Russian President Vladimir Putin is urging President Bush to step up joint efforts in the fight against terrorism, which he has called the plague of the 21st Century.

President Putin says cooperation between Moscow and Washington must be expanded to fight what he called the barbaric actions of terrorists.

In a statement issued by the Kremlin, Mr. Putin also thanked President Bush for his support after last week's deadly bombing on the Moscow metro that killed 39 people and wounded well more than 100 others.

President Putin also hailed progress in bilateral relations between the two countries, saying the partnership between the two countries was "unbreakable."

The U.S.-Russian relationship was seriously tested early last year, with President Putin's strong opposition to the U.S.-led war in Iraq, which he called a serious mistake at the time. Both sides have moved since then to repair relations, but some tensions still remain.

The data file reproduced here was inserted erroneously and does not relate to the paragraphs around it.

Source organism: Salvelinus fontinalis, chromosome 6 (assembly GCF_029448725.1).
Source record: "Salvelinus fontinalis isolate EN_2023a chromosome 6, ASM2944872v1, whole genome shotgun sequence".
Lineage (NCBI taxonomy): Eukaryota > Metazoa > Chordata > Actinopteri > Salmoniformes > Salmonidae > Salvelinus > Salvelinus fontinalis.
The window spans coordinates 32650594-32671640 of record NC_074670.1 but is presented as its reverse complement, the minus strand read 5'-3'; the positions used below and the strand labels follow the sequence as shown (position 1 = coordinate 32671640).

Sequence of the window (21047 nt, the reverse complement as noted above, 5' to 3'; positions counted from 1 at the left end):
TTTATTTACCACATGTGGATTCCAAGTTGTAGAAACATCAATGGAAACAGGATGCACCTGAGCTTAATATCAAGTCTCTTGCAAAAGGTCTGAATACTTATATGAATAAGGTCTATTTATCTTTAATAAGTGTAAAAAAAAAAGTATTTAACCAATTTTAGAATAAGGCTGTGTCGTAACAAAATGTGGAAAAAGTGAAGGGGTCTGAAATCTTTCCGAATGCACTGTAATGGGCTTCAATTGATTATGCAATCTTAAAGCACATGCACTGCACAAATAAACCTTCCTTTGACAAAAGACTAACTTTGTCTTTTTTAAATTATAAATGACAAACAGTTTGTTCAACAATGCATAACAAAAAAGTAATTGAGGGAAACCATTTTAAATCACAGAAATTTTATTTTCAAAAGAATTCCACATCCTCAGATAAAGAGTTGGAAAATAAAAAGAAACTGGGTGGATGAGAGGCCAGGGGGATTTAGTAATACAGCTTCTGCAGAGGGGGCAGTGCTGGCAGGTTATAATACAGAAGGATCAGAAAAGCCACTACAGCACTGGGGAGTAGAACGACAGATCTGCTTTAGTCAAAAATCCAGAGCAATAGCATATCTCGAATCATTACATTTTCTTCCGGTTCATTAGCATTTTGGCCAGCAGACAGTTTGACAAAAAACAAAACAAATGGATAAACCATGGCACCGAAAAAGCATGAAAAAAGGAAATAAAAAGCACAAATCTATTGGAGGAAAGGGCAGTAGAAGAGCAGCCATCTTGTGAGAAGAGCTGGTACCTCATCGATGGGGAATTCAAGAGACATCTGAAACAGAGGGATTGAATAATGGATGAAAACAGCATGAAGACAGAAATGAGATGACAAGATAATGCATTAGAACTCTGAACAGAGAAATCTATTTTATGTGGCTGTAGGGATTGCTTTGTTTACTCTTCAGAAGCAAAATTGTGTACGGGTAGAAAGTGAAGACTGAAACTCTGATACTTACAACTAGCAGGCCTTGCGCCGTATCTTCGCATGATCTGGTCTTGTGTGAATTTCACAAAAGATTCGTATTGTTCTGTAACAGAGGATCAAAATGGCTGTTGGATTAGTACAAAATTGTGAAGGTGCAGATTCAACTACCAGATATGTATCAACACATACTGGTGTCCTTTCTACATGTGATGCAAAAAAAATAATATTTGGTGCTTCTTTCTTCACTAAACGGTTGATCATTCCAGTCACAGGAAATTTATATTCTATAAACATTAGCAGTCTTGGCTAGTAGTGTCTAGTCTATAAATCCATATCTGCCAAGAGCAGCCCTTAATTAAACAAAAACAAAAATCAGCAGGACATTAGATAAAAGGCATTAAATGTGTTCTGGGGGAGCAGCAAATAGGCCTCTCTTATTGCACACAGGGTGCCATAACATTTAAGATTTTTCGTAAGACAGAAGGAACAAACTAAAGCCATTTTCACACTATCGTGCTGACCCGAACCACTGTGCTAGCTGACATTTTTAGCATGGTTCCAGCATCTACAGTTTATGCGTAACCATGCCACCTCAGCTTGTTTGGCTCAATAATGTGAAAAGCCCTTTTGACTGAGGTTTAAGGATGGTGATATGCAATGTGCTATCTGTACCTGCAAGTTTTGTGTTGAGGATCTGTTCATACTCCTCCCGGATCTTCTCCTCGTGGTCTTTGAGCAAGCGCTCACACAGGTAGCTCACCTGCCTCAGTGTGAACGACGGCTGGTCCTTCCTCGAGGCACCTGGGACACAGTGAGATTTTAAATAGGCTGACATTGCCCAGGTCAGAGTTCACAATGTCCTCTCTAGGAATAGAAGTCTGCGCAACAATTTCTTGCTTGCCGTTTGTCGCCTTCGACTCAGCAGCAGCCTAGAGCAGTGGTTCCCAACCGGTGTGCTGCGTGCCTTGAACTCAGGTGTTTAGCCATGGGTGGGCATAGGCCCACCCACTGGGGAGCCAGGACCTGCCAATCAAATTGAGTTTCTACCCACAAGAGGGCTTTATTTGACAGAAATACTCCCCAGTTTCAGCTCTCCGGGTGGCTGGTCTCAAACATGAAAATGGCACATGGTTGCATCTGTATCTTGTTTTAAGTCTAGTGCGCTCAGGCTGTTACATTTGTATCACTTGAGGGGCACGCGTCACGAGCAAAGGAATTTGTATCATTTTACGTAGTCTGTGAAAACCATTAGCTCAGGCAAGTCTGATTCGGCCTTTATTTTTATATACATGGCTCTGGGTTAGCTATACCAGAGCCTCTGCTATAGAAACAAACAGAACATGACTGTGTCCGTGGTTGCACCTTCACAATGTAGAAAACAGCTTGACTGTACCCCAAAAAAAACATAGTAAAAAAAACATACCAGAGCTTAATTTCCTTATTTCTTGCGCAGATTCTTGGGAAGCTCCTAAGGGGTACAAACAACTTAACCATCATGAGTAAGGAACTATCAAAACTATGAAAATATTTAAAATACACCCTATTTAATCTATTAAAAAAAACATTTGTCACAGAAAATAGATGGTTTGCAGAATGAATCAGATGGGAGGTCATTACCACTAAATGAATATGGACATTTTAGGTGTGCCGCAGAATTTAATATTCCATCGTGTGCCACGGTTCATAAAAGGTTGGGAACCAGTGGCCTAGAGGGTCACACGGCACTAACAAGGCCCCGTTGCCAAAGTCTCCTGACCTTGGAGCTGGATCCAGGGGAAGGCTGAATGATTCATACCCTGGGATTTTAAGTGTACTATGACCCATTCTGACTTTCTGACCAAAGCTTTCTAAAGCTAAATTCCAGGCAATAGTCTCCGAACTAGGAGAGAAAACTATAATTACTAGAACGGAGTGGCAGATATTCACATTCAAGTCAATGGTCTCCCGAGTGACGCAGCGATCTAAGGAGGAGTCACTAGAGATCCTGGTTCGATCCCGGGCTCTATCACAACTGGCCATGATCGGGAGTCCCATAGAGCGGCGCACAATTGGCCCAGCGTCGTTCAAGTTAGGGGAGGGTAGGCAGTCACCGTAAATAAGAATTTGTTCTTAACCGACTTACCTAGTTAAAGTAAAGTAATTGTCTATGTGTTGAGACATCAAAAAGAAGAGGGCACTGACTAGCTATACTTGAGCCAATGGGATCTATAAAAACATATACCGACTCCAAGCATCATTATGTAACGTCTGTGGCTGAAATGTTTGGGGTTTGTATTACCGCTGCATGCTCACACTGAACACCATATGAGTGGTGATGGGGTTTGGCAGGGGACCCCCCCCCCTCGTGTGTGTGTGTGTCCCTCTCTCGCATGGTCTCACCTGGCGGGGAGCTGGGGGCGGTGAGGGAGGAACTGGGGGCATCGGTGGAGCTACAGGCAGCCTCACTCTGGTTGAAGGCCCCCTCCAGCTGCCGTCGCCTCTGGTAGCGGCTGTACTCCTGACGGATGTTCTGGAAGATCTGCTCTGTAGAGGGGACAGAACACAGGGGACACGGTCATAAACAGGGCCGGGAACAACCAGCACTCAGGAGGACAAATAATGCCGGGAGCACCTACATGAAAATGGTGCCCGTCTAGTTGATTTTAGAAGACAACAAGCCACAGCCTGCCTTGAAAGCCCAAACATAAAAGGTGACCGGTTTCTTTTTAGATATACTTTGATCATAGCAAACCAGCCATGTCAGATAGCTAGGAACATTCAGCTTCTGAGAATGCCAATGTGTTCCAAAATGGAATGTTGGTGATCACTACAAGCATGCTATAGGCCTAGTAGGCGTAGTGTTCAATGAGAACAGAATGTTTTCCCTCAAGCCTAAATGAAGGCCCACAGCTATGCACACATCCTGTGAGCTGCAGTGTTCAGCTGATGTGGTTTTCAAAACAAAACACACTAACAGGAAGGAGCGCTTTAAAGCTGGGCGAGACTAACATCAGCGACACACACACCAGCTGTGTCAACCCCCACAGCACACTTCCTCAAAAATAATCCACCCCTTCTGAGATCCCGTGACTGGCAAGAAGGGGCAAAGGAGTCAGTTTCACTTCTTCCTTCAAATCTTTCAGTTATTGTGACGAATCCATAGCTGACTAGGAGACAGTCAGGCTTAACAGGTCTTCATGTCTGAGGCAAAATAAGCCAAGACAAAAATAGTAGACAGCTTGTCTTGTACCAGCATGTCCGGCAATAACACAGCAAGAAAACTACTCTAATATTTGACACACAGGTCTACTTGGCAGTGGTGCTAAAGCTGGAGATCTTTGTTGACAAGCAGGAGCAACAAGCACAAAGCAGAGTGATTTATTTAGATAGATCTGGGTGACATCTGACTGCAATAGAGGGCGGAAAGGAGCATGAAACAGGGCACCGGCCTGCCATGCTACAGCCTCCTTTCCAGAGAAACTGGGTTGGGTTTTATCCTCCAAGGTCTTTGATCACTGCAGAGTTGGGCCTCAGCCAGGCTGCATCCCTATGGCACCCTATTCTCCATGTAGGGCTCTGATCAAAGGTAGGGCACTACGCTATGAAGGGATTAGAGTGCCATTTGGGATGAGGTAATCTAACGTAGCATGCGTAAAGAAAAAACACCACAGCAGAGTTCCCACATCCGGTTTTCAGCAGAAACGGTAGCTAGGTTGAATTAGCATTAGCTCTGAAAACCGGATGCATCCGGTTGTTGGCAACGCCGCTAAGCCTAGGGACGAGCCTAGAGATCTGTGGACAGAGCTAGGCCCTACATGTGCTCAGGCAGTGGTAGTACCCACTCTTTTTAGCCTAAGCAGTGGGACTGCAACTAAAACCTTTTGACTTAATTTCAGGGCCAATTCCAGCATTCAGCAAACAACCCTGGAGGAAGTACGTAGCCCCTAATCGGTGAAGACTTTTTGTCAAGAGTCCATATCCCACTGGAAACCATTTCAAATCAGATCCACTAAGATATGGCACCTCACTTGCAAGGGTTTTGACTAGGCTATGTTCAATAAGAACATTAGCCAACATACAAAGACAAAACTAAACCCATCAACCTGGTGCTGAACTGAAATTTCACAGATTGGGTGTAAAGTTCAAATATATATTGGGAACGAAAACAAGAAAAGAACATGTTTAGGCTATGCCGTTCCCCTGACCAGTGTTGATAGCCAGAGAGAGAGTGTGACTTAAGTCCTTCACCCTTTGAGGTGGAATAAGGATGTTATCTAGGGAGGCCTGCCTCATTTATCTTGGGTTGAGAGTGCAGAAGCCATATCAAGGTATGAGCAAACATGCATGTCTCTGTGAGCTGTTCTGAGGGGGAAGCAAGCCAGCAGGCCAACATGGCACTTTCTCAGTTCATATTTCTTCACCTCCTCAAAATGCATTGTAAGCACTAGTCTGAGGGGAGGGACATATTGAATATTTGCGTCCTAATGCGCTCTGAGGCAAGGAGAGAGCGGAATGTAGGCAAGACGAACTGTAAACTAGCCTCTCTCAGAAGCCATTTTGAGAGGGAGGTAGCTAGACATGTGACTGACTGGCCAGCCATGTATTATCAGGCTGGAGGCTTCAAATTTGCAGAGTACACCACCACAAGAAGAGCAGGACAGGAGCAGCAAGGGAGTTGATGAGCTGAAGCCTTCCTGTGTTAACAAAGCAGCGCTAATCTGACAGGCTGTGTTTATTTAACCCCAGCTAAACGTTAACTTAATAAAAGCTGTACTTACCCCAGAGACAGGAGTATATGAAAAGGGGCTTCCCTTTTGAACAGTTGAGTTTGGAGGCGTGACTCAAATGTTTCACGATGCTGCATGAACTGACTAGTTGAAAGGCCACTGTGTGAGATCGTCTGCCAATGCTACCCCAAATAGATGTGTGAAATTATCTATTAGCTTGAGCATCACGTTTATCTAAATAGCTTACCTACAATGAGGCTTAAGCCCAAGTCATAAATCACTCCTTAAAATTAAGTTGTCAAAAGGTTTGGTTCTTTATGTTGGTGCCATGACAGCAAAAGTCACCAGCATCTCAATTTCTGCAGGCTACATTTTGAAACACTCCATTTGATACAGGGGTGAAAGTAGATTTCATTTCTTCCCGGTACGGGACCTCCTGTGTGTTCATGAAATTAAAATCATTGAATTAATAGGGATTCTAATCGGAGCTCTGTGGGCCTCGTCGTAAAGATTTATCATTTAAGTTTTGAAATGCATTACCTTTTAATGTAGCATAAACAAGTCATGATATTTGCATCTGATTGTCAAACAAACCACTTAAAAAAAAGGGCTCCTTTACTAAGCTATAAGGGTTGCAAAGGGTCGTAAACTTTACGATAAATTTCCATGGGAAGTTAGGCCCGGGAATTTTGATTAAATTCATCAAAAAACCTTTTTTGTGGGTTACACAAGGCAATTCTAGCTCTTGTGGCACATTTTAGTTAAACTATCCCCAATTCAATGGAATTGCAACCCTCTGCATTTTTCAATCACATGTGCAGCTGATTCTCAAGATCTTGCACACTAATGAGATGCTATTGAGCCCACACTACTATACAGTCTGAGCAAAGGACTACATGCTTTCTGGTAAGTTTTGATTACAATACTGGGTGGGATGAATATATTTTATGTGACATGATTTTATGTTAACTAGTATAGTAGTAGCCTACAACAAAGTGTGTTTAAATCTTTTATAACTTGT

Last month, Secretary of State Colin Powell expressed concerns about the slow development of the rule of law in Russia. He said political power was not yet fully tethered to law. Mr. Powell also challenged Russia's policy on Chechnya, saying certain aspects of Russian internal policy in the southern Russian republic give the United States cause for concern.

Mr. Putin, who was the first to join the U.S.-led global coalition against terrorism, did not address those concerns in his statement on Wednesday. Instead he focused on military cooperation and other ties, and said Russia's aim is to build a close friendship with Washington.

Mr. Putin's message was delivered by his chief of staff, Dmitry Medvedev, while on a visit to Washington. He met White House Chief of Staff Andrew Card and Secretary of State Colin Powell for talks on Russian-U.S. cooperation.